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Multivariate group analyses for functional neuroimaging : conceptual and experimental advances

Abstract : In functional neuroimaging experiments, participants perform a set of tasks while their brain activity is recorded, e.g. with electroencephalography (EEG), magnetoencephalography (MEG) or functional magnetic resonance imaging (fMRI). Analysing data from a group of participants, which is often denoted as group-level analysis, aims at identifying traits in the data that relate with the tasks performed by the participant and that are invariant within the population. This allows understanding the functional organization of the brain in healthy subjects and its dysfunctions in pathological populations. While group-level analyses for classical univariate statistical inference schemes, such as the general linear model, have been heavily studied, there are still many open questions for group-level strategies based on multivariate machine learning methods. This thesis therefore focuses on multivariate group-level analysis of functional neuroimaging and brings four contributions. The first contribution is a comparison of the results provided by two classifier-based multivariate group-level strategies: i) the standard one in which one aggregates the performances of within-subject models in a hierarchical analysis, and ii) the scheme we denote as inter-subject pattern analysis, where a population-level predictive model is directly estimated from data recorded on multiple subjects. An extensive set of experiments are conducted on both a large number of artificial datasets - where we parametrically control the size of the multivariate effect and the amount of inter-individual variability - as well as on two real fMRI datasets. Our results show that the two strategies can provide different results and that inter-subject analysis both offers a greater ability to small multivariate effects and facilitates the interpretation of the obtained results at a comparable computational cost.We then provide a survey of the methods that have been proposed to improve inter-subject pattern analysis, which is actually a hard task due to the largely heterogeneous vocabulary employed in the literature dedicated to this topic. Our second contribution consists in first introducing an unifying formalization of this framework, that we cast as a multi-source transductive transfer learning problem, and then in reviewing more than 500 related papers to offer a first comprehensive view of the existing literature where inter-subject pattern analysis was used in task-based functional neuroimaging experiments.Our third contribution is an experimental study that examines the well-foundedness of our multi-source transductive transfer formalization of inter-subject pattern analysis. With fMRI and MEG data recorded from numerous subjects, we demonstrate that between-subject variability impairs the generalization ability of classical machine learning algorithms and that a standard multi-source transductive learning strategy improves the generalization performances of such algorithms. Based on these promising results we further investigate the use of two more advanced machine learning methods to deal with the multi-source problem.The fourth contribution of this thesis is a new multivariate group-level analysis method for functional neuroimaging datasets. Our method is based on optimal transport, which leverages the geometrical properties of multivariate brain patterns to overcome inter-individual differences impacting the traditional group-level analyses. We extend the concept of Wasserstein barycenter, which was initially meant to average probability measures, to make it applicable to arbitrary data that do not necessarily fulfill the properties of a true probability measure. For this, we introduce a new algorithm that estimates a barycenter and provide an experimental study on artificial and real functional MRI.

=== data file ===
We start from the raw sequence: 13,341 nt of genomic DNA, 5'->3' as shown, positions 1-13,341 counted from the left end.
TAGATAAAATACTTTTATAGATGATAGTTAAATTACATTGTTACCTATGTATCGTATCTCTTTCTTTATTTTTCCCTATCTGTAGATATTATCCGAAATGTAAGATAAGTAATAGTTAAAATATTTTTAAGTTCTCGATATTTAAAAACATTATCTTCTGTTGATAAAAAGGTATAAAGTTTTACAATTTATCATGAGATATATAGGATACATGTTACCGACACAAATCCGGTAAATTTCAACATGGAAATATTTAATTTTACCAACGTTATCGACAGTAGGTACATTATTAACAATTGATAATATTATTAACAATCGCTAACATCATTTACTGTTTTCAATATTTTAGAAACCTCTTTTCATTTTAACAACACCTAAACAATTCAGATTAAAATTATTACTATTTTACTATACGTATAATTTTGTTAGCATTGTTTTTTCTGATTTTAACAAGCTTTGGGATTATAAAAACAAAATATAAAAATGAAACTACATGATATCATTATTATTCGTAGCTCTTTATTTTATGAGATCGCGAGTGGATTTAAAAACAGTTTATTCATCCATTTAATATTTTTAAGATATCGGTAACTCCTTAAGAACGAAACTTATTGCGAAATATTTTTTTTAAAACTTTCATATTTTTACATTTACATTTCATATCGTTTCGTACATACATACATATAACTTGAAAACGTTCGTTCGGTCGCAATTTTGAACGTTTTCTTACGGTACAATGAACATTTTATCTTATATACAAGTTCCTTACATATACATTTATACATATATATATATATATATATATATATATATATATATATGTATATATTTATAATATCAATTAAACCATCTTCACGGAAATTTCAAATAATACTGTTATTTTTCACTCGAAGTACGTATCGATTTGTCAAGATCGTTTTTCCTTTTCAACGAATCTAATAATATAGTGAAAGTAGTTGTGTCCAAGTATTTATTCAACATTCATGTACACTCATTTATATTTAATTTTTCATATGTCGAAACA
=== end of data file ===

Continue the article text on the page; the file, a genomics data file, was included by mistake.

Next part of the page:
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Submitted on : Wednesday, October 14, 2020 - 12:18:09 PM
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Qi Wang. Multivariate group analyses for functional neuroimaging : conceptual and experimental advances. Other [cs.OH]. Ecole Centrale Marseille, 2020. English. ⟨NNT : 2020ECDM0002⟩. ⟨tel-02966716⟩

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